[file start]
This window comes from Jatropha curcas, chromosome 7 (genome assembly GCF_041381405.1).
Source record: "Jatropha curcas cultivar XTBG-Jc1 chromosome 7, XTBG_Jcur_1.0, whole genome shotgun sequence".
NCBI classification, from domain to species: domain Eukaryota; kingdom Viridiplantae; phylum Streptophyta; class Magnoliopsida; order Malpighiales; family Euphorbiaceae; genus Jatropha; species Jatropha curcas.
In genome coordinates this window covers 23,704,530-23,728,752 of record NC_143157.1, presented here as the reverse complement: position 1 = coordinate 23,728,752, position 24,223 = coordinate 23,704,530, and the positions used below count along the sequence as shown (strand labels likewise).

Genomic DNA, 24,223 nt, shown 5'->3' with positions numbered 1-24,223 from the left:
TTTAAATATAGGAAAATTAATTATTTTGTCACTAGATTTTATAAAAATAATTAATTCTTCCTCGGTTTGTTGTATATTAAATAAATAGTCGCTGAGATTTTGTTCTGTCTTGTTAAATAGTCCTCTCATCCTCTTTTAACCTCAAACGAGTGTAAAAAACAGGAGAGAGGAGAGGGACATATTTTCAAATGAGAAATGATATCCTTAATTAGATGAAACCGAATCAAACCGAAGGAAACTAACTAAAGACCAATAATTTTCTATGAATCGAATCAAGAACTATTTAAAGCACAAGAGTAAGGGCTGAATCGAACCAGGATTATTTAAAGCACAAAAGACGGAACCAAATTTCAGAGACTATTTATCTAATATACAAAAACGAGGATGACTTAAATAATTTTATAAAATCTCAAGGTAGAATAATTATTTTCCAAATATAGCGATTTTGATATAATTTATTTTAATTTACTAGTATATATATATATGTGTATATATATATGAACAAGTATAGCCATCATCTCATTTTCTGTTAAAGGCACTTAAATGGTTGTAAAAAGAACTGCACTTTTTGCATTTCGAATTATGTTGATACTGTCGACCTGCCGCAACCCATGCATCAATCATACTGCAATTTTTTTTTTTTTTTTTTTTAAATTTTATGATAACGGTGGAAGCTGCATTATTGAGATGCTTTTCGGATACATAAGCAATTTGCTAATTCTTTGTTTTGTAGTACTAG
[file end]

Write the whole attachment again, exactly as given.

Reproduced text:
This window comes from Jatropha curcas, chromosome 7 (genome assembly GCF_041381405.1).
Source record: "Jatropha curcas cultivar XTBG-Jc1 chromosome 7, XTBG_Jcur_1.0, whole genome shotgun sequence".
NCBI classification, from domain to species: domain Eukaryota; kingdom Viridiplantae; phylum Streptophyta; class Magnoliopsida; order Malpighiales; family Euphorbiaceae; genus Jatropha; species Jatropha curcas.
In genome coordinates this window covers 23,704,530-23,728,752 of record NC_143157.1, presented here as the reverse complement: position 1 = coordinate 23,728,752, position 24,223 = coordinate 23,704,530, and the positions used below count along the sequence as shown (strand labels likewise).

Genomic DNA, 24,223 nt, shown 5'->3' with positions numbered 1-24,223 from the left:
TTTAAATATAGGAAAATTAATTATTTTGTCACTAGATTTTATAAAAATAATTAATTCTTCCTCGGTTTGTTGTATATTAAATAAATAGTCGCTGAGATTTTGTTCTGTCTTGTTAAATAGTCCTCTCATCCTCTTTTAACCTCAAACGAGTGTAAAAAACAGGAGAGAGGAGAGGGACATATTTTCAAATGAGAAATGATATCCTTAATTAGATGAAACCGAATCAAACCGAAGGAAACTAACTAAAGACCAATAATTTTCTATGAATCGAATCAAGAACTATTTAAAGCACAAGAGTAAGGGCTGAATCGAACCAGGATTATTTAAAGCACAAAAGACGGAACCAAATTTCAGAGACTATTTATCTAATATACAAAAACGAGGATGACTTAAATAATTTTATAAAATCTCAAGGTAGAATAATTATTTTCCAAATATAGCGATTTTGATATAATTTATTTTAATTTACTAGTATATATATATATGTGTATATATATATGAACAAGTATAGCCATCATCTCATTTTCTGTTAAAGGCACTTAAATGGTTGTAAAAAGAACTGCACTTTTTGCATTTCGAATTATGTTGATACTGTCGACCTGCCGCAACCCATGCATCAATCATACTGCAATTTTTTTTTTTTTTTTTTTTAAATTTTATGATAACGGTGGAAGCTGCATTATTGAGATGCTTTTCGGATACATAAGCAATTTGCTAATTCTTTGTTTTGTAGTACTAG